Raiding parties of Ute and Navajo horsemen travelled in and out of the St George basin along the Fort Pearce wash during the Utah Blackhawk-Indian wars. The wash provided excellent cover for men on the sneak and was a source of water, although an unreliable one--especially during the warmer months of the year. The only dependable water along the Fort Pearce Wash upstream from St George is found in a brackish, spring-fed puddle about 15 miles away from the center of town.
During the 5 year war, which wasn't more than a series of raids, Mormon colonists built a stone fort overlooking the spring. Perched in an easily defended position, it gave the settlers a tremendous advantage against raiders during the summer months and other times of the year which saw extended periods without precipitation. Like most typical desert washes, it is dry until rains fall somewhere upstream, and then, it becomes a raging river, taking out everything in its path. Upstream for the Fort Pearce Wash includes a large portion of the Arizona Strip--so the flash floods can be substantial.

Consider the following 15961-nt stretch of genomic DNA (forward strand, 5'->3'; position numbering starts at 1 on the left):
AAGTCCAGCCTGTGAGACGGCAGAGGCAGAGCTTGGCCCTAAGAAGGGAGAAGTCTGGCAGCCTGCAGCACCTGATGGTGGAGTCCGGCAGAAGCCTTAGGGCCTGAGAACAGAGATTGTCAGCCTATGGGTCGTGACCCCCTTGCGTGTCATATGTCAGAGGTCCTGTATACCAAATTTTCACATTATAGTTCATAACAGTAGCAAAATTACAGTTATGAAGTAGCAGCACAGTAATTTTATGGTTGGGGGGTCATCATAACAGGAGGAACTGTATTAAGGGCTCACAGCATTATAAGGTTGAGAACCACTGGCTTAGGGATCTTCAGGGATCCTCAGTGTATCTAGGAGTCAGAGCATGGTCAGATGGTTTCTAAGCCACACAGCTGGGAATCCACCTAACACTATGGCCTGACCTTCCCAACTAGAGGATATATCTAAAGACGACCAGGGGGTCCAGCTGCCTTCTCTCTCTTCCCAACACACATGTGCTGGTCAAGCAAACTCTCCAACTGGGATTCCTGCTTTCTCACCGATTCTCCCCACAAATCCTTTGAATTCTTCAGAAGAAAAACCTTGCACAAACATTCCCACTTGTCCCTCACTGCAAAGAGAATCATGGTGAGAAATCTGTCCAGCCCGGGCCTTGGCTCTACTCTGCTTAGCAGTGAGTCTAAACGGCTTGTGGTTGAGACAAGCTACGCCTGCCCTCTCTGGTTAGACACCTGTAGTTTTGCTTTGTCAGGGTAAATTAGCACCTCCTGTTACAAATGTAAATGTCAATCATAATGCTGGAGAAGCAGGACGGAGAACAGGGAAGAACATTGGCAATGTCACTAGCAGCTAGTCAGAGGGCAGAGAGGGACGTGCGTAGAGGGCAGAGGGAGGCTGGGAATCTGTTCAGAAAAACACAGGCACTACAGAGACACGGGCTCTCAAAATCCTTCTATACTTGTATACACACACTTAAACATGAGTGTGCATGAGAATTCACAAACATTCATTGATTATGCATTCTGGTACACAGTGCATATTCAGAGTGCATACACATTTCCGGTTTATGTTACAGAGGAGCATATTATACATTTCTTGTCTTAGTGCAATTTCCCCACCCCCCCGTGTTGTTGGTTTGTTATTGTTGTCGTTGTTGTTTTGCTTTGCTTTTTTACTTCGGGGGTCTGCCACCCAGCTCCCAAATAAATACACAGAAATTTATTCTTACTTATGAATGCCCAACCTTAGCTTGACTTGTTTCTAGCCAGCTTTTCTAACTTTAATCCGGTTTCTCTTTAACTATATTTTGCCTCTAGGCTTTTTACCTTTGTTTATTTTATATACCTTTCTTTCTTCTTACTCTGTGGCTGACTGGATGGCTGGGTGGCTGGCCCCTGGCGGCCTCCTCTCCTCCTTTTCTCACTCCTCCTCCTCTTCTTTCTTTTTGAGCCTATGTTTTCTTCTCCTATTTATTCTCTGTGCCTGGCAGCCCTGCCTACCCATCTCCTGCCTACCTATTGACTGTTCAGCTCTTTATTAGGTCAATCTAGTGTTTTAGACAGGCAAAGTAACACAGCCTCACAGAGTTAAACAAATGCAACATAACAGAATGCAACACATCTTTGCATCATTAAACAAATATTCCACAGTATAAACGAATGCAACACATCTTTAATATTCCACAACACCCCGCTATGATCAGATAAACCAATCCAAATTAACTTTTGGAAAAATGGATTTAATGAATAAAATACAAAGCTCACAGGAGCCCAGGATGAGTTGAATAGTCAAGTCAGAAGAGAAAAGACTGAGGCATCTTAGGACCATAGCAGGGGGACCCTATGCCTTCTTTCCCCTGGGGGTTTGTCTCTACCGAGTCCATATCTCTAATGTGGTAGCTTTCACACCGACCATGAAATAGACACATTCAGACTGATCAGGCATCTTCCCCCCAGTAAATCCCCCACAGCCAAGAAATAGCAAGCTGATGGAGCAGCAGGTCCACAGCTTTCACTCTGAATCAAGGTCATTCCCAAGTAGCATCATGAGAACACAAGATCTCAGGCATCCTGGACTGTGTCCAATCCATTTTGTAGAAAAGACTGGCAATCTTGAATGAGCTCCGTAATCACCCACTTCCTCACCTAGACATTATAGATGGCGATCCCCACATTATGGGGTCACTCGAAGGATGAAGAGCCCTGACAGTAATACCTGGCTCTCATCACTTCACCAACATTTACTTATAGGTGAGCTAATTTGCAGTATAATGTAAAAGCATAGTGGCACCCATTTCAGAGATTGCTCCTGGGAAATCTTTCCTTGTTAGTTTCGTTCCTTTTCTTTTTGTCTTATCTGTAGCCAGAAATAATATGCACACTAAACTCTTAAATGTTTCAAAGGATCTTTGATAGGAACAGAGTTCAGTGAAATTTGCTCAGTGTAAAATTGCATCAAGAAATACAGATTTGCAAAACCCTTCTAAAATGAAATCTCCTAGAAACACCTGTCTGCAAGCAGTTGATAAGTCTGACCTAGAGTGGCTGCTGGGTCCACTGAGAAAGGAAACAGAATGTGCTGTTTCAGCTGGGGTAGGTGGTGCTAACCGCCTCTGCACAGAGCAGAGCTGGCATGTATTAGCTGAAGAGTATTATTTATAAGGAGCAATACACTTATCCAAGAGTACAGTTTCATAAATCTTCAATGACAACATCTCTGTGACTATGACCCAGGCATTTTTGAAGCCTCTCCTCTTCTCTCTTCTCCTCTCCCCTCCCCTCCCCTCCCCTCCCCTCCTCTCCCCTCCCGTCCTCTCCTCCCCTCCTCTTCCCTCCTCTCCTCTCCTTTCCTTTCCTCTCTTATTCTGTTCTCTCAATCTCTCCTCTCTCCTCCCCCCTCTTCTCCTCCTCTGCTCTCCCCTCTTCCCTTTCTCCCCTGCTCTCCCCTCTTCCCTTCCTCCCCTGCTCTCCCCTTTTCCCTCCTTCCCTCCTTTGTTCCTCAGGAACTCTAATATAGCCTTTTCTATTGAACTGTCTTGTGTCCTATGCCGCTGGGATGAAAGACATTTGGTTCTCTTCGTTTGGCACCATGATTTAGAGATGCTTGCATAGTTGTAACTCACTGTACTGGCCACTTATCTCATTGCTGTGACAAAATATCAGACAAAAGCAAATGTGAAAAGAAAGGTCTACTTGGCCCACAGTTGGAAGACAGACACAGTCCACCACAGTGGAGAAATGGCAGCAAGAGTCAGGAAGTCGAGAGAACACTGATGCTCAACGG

We decided to ride the old Ute raiding-trail to the fort today, leaving from home and working our way past the new airport and new highway that has gotten between us and the wilderness. It was 20 round-trip miles of linear contrast...nature verses progress, old pathways next to shiny new ones, and quiet hoof beats plodding against the fresh whine of tires on blacktop mixed with the frantic efforts of heavy equipment... crossing the trail of the ancients.